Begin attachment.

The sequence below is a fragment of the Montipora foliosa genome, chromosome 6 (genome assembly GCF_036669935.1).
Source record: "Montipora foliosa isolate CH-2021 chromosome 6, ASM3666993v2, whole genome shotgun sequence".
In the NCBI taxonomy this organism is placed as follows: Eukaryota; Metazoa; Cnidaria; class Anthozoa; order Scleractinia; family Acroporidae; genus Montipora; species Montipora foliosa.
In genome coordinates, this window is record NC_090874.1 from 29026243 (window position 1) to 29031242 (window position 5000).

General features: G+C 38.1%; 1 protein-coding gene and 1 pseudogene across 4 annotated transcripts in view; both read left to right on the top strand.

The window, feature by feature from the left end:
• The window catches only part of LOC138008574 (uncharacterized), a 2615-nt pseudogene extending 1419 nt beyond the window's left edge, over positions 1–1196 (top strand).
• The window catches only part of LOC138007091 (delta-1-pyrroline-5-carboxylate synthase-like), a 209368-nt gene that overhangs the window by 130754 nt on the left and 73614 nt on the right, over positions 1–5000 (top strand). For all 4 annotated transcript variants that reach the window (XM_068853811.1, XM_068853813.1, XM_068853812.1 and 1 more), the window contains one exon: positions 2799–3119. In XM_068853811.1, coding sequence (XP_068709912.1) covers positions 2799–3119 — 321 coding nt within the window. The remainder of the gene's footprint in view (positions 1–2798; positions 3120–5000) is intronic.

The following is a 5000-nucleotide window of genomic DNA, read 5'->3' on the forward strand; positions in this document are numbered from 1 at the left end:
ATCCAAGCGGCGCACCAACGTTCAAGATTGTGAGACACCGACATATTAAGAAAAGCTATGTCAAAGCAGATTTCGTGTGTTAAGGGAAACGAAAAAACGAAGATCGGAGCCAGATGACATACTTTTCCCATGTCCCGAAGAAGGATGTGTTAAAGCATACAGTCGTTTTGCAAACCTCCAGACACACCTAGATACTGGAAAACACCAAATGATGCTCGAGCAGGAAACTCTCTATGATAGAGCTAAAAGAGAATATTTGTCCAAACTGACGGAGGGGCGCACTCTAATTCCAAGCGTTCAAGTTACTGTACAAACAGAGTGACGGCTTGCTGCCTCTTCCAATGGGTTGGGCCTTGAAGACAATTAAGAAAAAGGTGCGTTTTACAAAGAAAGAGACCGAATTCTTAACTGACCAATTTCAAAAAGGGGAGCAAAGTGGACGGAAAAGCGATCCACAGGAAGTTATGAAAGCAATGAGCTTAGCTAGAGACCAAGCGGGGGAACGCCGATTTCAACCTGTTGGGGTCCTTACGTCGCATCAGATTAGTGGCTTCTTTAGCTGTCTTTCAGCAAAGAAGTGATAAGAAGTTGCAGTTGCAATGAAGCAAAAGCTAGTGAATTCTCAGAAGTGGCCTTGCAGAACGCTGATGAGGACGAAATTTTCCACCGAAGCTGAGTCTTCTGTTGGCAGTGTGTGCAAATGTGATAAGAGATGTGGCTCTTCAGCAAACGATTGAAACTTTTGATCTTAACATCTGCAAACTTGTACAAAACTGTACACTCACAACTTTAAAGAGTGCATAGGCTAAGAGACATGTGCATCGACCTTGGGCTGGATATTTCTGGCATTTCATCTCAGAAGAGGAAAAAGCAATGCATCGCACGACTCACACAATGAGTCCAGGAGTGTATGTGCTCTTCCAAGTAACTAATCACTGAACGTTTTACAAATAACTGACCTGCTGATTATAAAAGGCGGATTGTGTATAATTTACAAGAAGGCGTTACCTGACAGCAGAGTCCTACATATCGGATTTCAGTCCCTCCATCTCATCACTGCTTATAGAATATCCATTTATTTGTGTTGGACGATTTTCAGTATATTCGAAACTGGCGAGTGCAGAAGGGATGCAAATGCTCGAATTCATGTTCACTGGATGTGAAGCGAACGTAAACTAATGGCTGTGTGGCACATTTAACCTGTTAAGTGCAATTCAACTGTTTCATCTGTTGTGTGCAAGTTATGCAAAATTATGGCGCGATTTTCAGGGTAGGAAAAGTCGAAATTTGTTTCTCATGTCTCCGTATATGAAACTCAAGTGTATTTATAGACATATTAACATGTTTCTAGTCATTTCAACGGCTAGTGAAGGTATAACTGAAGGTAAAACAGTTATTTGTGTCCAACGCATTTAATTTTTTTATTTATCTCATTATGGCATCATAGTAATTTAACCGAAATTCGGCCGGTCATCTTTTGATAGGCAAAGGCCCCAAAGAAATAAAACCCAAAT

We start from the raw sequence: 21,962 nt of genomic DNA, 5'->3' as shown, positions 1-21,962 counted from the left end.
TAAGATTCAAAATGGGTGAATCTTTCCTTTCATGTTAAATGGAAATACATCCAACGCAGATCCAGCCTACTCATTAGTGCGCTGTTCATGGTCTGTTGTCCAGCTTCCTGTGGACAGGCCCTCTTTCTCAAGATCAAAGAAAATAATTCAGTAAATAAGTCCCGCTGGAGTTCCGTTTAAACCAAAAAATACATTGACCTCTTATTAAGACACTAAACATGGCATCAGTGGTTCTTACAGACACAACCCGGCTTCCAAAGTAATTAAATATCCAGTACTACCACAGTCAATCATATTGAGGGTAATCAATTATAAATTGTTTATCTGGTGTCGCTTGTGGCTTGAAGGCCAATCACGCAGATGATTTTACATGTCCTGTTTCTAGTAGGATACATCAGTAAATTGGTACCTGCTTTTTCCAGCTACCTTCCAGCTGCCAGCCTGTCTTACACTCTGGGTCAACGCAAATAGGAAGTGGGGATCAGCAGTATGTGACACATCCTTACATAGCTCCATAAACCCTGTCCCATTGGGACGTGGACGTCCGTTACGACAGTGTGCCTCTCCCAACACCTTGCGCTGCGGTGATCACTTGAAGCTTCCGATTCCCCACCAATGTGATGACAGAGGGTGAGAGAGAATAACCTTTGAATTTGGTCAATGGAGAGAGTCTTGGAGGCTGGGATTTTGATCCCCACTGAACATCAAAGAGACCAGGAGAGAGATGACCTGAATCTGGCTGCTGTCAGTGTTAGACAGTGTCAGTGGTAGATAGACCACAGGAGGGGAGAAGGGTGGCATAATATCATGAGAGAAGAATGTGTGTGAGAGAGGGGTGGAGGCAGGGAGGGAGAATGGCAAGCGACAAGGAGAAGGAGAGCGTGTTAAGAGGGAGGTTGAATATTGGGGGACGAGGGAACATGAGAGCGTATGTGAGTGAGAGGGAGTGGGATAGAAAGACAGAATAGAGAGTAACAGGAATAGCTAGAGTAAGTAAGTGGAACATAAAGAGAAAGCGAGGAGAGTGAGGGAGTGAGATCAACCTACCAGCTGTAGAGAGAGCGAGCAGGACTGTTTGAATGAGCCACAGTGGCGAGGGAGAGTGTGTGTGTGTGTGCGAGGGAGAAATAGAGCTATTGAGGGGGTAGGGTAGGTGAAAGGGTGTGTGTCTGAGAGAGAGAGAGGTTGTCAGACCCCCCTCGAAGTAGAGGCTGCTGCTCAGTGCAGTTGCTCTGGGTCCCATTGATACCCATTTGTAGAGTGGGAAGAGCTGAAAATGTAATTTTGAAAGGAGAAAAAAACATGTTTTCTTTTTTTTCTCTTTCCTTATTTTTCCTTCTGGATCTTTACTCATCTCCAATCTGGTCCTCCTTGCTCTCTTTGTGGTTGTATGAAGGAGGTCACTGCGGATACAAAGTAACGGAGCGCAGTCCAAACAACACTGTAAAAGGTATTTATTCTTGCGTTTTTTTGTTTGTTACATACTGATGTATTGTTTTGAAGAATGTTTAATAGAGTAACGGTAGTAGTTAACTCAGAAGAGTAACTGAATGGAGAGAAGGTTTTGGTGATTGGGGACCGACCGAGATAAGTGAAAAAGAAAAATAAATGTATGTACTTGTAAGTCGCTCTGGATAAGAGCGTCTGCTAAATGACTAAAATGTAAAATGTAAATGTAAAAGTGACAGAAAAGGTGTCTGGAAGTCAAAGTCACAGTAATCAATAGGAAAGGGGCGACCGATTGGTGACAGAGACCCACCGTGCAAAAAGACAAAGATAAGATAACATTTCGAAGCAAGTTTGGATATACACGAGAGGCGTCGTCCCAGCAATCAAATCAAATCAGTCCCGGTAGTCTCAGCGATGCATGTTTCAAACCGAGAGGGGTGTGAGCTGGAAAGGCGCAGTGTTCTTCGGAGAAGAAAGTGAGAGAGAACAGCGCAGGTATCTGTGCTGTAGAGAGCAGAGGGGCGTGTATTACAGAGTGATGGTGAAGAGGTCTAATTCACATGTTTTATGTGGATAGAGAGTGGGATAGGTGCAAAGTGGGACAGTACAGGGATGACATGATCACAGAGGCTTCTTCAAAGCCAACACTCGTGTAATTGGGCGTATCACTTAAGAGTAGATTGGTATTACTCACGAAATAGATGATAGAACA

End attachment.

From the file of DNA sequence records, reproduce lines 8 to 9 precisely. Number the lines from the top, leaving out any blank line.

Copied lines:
• The window catches only part of LOC138007091 (delta-1-pyrroline-5-carboxylate synthase-like), a 209368-nt gene that overhangs the window by 130754 nt on the left and 73614 nt on the right, over positions 1–5000 (top strand). For all 4 annotated transcript variants that reach the window (XM_068853811.1, XM_068853813.1, XM_068853812.1 and 1 more), the window contains one exon: positions 2799–3119. In XM_068853811.1, coding sequence (XP_068709912.1) covers positions 2799–3119 — 321 coding nt within the window. The remainder of the gene's footprint in view (positions 1–2798; positions 3120–5000) is intronic.

The following is a 5000-nucleotide window of genomic DNA, read 5'->3' on the forward strand; positions in this document are numbered from 1 at the left end: